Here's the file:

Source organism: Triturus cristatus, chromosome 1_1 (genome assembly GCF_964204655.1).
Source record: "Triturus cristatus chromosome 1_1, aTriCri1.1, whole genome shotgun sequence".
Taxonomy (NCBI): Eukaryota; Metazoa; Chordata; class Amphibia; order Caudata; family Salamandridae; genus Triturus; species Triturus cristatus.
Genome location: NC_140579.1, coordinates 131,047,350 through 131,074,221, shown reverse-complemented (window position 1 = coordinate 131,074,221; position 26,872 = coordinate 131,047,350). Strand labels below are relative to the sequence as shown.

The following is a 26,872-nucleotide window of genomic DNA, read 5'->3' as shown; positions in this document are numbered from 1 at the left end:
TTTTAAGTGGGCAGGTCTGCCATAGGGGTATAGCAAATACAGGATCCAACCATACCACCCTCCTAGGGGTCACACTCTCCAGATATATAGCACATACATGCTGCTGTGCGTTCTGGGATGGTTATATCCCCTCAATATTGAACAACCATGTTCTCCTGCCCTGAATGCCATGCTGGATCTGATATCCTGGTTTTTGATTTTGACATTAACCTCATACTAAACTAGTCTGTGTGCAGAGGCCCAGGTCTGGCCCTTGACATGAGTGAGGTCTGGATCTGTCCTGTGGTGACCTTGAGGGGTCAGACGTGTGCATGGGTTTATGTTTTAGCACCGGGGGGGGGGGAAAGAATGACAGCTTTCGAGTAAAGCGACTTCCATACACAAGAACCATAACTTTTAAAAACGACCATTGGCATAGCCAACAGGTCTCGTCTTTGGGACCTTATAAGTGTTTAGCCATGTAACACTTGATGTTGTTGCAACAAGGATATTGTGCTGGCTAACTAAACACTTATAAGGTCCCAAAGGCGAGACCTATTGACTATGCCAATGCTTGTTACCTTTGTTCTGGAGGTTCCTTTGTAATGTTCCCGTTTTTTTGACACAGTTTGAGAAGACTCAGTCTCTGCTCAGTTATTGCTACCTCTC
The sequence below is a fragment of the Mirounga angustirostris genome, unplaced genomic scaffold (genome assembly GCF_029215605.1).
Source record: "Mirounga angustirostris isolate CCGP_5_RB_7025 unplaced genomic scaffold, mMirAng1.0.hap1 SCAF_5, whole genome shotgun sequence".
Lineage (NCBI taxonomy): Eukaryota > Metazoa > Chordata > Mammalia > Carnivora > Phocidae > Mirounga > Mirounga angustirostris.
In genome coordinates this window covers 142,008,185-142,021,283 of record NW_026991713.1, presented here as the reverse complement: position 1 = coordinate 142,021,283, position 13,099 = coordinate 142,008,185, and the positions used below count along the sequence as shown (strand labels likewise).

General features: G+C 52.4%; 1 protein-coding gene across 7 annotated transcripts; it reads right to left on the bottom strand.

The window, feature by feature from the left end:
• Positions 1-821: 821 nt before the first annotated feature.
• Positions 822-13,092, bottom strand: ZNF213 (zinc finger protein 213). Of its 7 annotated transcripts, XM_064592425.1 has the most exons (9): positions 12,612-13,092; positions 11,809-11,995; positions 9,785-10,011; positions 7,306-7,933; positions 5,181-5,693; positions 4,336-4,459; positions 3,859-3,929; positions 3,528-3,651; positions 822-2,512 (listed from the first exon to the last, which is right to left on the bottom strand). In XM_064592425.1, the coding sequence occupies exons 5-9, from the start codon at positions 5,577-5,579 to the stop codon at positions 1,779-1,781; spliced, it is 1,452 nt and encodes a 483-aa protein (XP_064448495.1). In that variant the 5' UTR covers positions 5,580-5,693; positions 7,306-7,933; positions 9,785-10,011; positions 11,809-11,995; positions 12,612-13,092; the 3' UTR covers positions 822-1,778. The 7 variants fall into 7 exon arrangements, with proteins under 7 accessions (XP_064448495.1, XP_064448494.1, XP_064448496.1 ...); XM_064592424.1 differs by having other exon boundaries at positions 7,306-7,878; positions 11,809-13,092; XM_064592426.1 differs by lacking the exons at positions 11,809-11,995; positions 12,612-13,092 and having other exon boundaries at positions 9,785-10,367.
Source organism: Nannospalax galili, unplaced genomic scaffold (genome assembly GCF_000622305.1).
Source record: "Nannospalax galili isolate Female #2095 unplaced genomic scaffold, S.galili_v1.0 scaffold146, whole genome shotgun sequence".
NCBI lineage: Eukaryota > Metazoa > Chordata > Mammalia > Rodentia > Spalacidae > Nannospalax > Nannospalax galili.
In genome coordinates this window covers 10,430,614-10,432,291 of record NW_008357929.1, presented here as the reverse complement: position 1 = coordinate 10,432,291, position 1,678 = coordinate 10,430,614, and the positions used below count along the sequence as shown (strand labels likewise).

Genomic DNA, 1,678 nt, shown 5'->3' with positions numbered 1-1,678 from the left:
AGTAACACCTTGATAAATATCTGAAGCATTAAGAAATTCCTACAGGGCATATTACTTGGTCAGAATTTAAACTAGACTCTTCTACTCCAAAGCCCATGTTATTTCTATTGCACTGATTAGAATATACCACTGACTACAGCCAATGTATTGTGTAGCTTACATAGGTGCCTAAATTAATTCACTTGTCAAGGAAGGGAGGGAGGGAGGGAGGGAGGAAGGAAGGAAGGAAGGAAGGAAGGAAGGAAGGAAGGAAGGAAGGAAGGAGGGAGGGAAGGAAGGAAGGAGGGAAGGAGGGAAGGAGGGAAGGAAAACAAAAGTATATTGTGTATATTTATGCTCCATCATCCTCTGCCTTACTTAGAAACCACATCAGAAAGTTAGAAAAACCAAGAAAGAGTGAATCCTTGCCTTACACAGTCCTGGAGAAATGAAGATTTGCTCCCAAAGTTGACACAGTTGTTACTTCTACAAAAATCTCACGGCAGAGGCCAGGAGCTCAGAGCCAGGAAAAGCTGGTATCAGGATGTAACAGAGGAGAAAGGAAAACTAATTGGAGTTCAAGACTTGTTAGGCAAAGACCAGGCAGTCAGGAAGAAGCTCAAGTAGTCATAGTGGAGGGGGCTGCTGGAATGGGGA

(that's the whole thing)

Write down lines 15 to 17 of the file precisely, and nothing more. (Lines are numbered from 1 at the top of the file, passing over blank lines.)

Source organism: Nannospalax galili, unplaced genomic scaffold (genome assembly GCF_000622305.1).
Source record: "Nannospalax galili isolate Female #2095 unplaced genomic scaffold, S.galili_v1.0 scaffold146, whole genome shotgun sequence".
NCBI lineage: Eukaryota > Metazoa > Chordata > Mammalia > Rodentia > Spalacidae > Nannospalax > Nannospalax galili.